671
Beer Travel / Re: Houston?
« on: December 02, 2010, 10:10:07 PM »
The Ginger Man is alright, nice selection of imported beers, but I don't care for the company.  Not sure why, just don't.  St. Arnold's is very good.  But my favorite places are a couple of pubs: the Red Lion and McGonigal's Mucky Duck.  Both have great selections of brews on tap and excellent food.  The fish & chips at the Red Lion was the best I've ever had.  IF you care about food at all.  But the beers are great too.  Mucky Duck also has live entertainment pretty much every night.

672
Freshness, color, yeast strain, and fermentation temperature all play important roles in attenuability.  I don't think this effect is limited to just LME, either.  I think it is mostly brand-name dependent, with the other variables all playing lesser roles.  The fact that your beers attenuate farther, I am guessing, is more a stroke of luck than anything else, unless you are a complete EXPERT on extract brewing.  I brewed with extract for about 5 or 6 years and then went all-grain and never looked back, so I probably should not comment further, not being an extract expert.

673
Extract/Partial Mash Brewing / Re: Working on PM Scotch Ale grain bill
« on: December 01, 2010, 11:37:20 PM »
I haven't run all the calculations, but just based on first glance, I would throw out the biscuit malt and the cherrywood smoked malt.  Both of those are inappropriate to the style.  If you want smokiness, either get it from a Scottish yeast strain (yes, that's right, it's in the yeast!), or add just 0.5 oz of peat-smoked malt per 5 gallons.  I just made a Scotch ale with 0.5 oz peat-smoked malt and it turned out with a very very very subtle smokiness, not overpowering in any way, but detectable and pleasant -- and I never thought I would ever say that about peat-smoked malt, which can so easily become nasty if you use any more than an ounce in 5 gallons.  So anyway, there's a start for you.  Take heed -- I love the Scotch ale and have brewed many.

674
General Homebrew Discussion / Re: Brew Masters......up or down.....?
« on: November 30, 2010, 10:06:49 AM »
Hey, Dave, I know all about being being a butthead...it's one of my specialties!  I'm well aware of the Jamil "persona", but my personal experience with him is very much the opposite of that.  I guess you need to get to NHC and meet him yourself!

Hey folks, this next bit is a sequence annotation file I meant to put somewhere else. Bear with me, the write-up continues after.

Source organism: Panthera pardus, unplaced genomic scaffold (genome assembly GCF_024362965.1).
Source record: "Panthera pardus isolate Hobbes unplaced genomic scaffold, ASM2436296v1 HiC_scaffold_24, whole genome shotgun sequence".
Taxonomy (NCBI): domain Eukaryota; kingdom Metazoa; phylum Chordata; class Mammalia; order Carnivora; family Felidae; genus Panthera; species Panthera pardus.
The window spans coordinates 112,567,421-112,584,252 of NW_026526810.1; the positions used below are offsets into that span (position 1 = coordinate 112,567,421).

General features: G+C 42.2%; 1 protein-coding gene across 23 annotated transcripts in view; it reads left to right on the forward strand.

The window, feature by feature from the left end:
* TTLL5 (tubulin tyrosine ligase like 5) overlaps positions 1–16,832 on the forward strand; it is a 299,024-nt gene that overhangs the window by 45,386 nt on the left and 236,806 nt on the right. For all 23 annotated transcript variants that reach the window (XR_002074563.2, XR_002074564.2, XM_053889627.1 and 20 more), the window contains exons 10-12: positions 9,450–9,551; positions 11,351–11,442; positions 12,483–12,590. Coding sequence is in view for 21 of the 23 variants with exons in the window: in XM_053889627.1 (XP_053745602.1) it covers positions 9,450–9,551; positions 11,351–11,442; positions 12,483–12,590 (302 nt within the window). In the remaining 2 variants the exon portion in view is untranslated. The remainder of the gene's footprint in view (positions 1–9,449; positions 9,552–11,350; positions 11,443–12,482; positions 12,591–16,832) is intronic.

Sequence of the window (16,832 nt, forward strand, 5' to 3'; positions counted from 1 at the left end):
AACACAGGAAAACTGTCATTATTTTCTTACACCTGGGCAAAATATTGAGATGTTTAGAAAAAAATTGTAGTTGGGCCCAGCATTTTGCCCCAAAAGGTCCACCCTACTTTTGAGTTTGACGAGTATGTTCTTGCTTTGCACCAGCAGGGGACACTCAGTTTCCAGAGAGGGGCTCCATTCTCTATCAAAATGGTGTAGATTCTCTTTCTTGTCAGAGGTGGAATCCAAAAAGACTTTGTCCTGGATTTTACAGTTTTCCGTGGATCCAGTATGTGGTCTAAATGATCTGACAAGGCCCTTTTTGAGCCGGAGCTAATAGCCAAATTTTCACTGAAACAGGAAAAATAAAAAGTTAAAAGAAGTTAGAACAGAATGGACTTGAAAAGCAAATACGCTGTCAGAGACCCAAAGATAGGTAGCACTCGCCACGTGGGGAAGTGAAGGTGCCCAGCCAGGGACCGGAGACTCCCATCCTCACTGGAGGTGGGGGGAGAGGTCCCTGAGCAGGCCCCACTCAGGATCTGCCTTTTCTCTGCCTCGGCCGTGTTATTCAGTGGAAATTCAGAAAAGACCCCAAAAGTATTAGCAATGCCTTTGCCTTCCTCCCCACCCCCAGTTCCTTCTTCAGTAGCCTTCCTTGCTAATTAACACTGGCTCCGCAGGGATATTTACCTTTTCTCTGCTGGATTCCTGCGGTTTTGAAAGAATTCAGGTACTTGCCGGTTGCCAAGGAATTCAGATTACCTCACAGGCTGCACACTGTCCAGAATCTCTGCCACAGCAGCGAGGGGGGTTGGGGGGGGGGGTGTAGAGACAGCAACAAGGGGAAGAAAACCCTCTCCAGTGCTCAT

I'm really looking froward to trying the WLA variations!

Denny, you, sir, have always been a gentleman and a scholar, at least on the forums.  Can't say I've ever met you yet either, so who knows for sure whether you truly are a gentleman or a butthead, but you are one person that I do hope to meet one day.

675
General Homebrew Discussion / Re: Brew Masters......up or down.....?
« on: November 30, 2010, 09:45:16 AM »
I thought it was a bore.  And yes, Sam seems a bit full of himself.  But to give you some perspective, probably not as much as Jamil Z.

Do you know Jamil??

Alright, maybe it's just envy (absolutely not), or perhaps it is the fact that I am so firmly part of what was once the alternative/grunge/15-minutes-of-fame-hating generation, but I think it's pretty plain to see through the evolution of his podcasts and the continuing release of books and whatnot that "he", or the image that has been created, whether anyone else on earth cares to admit it or not, is way overblown.  But you are right, I have not met the man.  Who knows, maybe he really does feel deep inside that he's just an ordinary guy living an ordinary life.  Maybe it's myself and my disdain for reality TV and all things in the 21st century that are being mega-worshipped without much merit that need further examination.  He might be a wonderfully kind and charming man.  I have been wrong before.  But until that fateful day (oh I can hardly wait) when I might meet him and form a more informed opinion, I am comfortable in having the opinion that he is sold out and overblown.

My word -- where did all that come from.  I really don't mean to offend anyone.  Take my opinion for what it is worth -- probably not even 2 cents.

</rant> </hijack>

I suppose this is a bad time to bring this up, but speaking of "judge not lest ye be judged", the Waldo Lake Amber Ale competition is at my place this Saturday.  I'm hoping for approximately 10 entries, all local yokels from here in eastern Wisconsin.  Looking forward to tasting them all side-by-side and sending you some, Denny, if you can look beyond my buttheadedness and are still interested.